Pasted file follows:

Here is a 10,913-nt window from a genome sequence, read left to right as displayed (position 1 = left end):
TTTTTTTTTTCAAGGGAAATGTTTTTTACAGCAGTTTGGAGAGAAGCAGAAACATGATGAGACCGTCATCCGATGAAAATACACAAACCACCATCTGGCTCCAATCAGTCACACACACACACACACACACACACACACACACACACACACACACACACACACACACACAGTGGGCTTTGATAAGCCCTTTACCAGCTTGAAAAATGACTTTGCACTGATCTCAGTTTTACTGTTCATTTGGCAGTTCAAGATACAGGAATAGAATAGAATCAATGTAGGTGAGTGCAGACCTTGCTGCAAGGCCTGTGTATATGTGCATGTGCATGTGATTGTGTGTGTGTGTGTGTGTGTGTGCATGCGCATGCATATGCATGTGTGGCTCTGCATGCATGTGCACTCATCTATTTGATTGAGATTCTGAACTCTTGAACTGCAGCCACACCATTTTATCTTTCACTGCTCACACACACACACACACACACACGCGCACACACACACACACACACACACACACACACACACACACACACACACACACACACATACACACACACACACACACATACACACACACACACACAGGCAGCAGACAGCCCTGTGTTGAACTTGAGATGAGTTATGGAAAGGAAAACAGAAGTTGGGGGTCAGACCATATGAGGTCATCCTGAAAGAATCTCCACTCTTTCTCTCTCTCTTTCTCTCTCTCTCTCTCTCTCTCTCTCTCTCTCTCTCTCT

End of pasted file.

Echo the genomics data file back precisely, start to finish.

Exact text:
Here is a 10,913-nt window from a genome sequence, read left to right as displayed (position 1 = left end):
TTTTTTTTTTCAAGGGAAATGTTTTTTACAGCAGTTTGGAGAGAAGCAGAAACATGATGAGACCGTCATCCGATGAAAATACACAAACCACCATCTGGCTCCAATCAGTCACACACACACACACACACACACACACACACACACACACACACACACACACACACACACAGTGGGCTTTGATAAGCCCTTTACCAGCTTGAAAAATGACTTTGCACTGATCTCAGTTTTACTGTTCATTTGGCAGTTCAAGATACAGGAATAGAATAGAATCAATGTAGGTGAGTGCAGACCTTGCTGCAAGGCCTGTGTATATGTGCATGTGCATGTGATTGTGTGTGTGTGTGTGTGTGTGTGCATGCGCATGCATATGCATGTGTGGCTCTGCATGCATGTGCACTCATCTATTTGATTGAGATTCTGAACTCTTGAACTGCAGCCACACCATTTTATCTTTCACTGCTCACACACACACACACACACACACGCGCACACACACACACACACACACACACACACACACACACACACACACACACACACACATACACACACACACACACACATACACACACACACACACAGGCAGCAGACAGCCCTGTGTTGAACTTGAGATGAGTTATGGAAAGGAAAACAGAAGTTGGGGGTCAGACCATATGAGGTCATCCTGAAAGAATCTCCACTCTTTCTCTCTCTCTTTCTCTCTCTCTCTCTCTCTCTCTCTCTCTCTCTCTCTCT